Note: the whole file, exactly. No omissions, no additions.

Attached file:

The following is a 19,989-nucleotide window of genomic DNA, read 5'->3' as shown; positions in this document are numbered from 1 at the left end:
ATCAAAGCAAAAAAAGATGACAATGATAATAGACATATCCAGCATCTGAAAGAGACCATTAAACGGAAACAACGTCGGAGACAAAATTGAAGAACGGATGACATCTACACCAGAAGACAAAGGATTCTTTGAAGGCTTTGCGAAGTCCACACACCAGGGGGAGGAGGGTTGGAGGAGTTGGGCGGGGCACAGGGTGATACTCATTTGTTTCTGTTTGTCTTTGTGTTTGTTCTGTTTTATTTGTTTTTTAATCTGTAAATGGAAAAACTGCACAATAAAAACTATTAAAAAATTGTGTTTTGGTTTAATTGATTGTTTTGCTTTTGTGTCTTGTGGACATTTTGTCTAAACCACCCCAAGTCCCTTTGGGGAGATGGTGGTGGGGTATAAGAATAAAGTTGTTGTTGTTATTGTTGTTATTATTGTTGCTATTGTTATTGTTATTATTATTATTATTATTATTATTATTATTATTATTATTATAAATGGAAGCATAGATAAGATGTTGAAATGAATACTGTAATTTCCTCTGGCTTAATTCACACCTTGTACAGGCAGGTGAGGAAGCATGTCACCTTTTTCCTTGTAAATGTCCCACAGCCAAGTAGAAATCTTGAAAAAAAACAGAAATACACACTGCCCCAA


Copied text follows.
The following is a 19,989-nucleotide window of genomic DNA, read 5'->3' as shown; positions in this document are numbered from 1 at the left end:
ATCAAAGCAAAAAAAGATGACAATGATAATAGACATATCCAGCATCTGAAAGAGACCATTAAACGGAAACAACGTCGGAGACAAAATTGAAGAACGGATGACATCTACACCAGAAGACAAAGGATTCTTTGAAGGCTTTGCGAAGTCCACACACCAGGGGGAGGAGGGTTGGAGGAGTTGGGCGGGGCACAGGGTGATACTCATTTGTTTCTGTTTGTCTTTGTGTTTGTTCTGTTTTATTTGTTTTTTAATCTGTAAATGGAAAAACTGCACAATAAAAACTATTAAAAAATTGTGTTTTGGTTTAATTGATTGTTTTGCTTTTGTGTCTTGTGGACATTTTGTCTAAACCACCCCAAGTCCCTTTGGGGAGATGGTGGTGGGGTATAAGAATAAAGTTGTTGTTGTTATTGTTGTTATTATTGTTGCTATTGTTATTGTTATTATTATTATTATTATTATTATTATTATTATTATTATTATAAATGGAAGCATAGATAAGATGTTGAAATGAATACTGTAATTTCCTCTGGCTTAATTCACACCTTGTACAGGCAGGTGAGGAAGCATGTCACCTTTTTCCTTGTAAATGTCCCACAGCCAAGTAGAAATCTTGAAAAAAAACAGAAATACACACTGCCCCAA